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Cervical cancer is an abnormal growth of cells within the woman's cervix. If let undetected or untreated, it has the potential of spreading to other parts of the body, eventually leading to death.
- Worldwide, cervical cancer is the fourth-most common of cancer and the fourth-most common cause of cancer death among women.
- Some 70 percent of all cases of cervical cancer occur in developing nations.
- Prognosis when detected early can result in a much as a 100% survival rate.
- With treatment, the five-year survival rate is 92 percent, even for those diagnosed with early stages of the invasive phase.
It has been estimated that there are about 12,900 new cases of cervical cancer in the United States each year, resulting in the death of some 4,100 women. The median age of diagnosis is 48, with higher rates among Hispanic women than other populations. Cervical cancer is, however, less common than either endometrial cancer or ovarian cancer. One of the leading causes of cervical cancer in women is the HPV virus. Two vaccines, given in late adolescence, is said to be between 92 and 100 percent effective in preventing the spread of HPV. It is not yet known whether a later booster dose is required.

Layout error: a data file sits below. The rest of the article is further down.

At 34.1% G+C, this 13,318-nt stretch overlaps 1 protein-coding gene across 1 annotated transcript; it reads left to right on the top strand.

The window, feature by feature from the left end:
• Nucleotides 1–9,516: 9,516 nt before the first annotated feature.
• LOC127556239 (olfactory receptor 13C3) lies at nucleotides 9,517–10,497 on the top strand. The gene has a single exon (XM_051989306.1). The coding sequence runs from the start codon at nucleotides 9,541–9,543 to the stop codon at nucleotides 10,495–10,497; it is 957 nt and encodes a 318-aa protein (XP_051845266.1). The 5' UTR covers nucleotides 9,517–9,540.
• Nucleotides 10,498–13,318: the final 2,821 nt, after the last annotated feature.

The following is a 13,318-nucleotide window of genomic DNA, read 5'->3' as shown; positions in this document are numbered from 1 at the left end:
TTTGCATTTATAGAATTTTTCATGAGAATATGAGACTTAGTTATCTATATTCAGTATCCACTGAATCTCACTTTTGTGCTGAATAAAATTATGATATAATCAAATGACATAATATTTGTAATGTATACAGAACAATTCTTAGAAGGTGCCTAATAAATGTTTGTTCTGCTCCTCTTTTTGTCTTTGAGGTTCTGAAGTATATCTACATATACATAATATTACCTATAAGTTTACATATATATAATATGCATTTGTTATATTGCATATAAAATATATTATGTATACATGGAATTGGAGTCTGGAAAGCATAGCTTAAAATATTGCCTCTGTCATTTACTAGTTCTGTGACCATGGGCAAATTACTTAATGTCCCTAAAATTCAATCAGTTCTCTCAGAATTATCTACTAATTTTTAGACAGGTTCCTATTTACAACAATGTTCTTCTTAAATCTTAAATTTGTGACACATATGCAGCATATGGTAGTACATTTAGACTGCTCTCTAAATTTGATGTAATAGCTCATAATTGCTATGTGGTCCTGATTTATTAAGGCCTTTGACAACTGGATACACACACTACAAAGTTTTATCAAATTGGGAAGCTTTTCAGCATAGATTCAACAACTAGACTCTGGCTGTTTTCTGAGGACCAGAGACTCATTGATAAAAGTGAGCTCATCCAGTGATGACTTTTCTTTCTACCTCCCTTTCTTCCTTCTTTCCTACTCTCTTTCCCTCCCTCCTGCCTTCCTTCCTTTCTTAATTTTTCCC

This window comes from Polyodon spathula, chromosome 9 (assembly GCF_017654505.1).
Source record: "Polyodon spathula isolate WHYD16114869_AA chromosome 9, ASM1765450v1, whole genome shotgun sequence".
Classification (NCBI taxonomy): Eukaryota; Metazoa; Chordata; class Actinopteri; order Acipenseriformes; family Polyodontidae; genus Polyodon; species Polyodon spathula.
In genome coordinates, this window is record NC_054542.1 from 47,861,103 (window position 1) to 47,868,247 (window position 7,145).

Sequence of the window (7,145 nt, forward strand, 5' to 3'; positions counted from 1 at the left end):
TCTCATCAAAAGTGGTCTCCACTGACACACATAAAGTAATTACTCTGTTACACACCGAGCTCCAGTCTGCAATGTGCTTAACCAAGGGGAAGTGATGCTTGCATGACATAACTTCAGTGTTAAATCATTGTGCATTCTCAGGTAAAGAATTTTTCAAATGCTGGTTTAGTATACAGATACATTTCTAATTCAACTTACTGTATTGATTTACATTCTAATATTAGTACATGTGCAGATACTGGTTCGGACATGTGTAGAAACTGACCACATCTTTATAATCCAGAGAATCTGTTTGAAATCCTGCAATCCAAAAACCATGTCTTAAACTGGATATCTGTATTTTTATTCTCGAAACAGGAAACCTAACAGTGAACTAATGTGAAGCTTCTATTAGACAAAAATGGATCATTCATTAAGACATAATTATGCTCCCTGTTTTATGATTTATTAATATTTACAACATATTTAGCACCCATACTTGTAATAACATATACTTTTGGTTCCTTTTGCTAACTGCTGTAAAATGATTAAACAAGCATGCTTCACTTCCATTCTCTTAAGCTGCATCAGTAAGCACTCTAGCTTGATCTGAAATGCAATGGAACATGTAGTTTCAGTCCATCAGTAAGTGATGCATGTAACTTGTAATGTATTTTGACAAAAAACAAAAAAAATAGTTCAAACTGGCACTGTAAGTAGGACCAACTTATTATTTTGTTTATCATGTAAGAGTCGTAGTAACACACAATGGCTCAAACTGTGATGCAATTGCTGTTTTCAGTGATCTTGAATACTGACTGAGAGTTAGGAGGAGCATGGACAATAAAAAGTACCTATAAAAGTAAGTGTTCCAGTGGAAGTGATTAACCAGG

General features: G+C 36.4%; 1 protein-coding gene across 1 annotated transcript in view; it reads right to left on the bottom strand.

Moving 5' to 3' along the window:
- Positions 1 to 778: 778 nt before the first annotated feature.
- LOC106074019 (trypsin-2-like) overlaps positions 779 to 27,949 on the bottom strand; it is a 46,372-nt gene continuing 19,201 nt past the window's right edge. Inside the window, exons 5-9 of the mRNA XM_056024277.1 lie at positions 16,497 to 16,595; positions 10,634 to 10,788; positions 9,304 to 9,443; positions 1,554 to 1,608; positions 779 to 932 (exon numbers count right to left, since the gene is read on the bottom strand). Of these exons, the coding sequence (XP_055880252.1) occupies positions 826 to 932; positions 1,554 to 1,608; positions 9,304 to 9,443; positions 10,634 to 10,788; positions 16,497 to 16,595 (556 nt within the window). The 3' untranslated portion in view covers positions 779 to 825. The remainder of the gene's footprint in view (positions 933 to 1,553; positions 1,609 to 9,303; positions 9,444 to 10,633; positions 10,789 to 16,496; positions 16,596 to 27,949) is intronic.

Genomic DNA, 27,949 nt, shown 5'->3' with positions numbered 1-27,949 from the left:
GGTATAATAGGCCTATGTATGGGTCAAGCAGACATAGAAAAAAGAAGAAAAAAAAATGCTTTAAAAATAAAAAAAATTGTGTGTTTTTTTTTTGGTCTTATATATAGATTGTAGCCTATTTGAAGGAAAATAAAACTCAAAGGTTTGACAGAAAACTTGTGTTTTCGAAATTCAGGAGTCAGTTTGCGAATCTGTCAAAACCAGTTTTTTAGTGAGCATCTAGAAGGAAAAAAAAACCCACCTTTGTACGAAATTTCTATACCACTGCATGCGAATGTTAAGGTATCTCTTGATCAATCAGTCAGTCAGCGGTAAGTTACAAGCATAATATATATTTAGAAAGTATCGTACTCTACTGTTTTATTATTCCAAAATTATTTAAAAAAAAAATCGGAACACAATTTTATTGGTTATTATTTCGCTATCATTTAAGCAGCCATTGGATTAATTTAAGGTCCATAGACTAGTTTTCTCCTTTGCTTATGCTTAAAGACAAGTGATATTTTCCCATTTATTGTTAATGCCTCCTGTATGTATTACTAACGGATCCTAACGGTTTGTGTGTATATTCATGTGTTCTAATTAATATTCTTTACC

Worldwide, treatment for cervical cancer largely depends upon the nation. Radiation has proven effective in the treatment of cervical cancer, but hysterectomy may be required from stage 1A microinvasive cancer. It is recommended that women take a Pap smear exam every 3 to 5 years in order to screen for cervical cancer.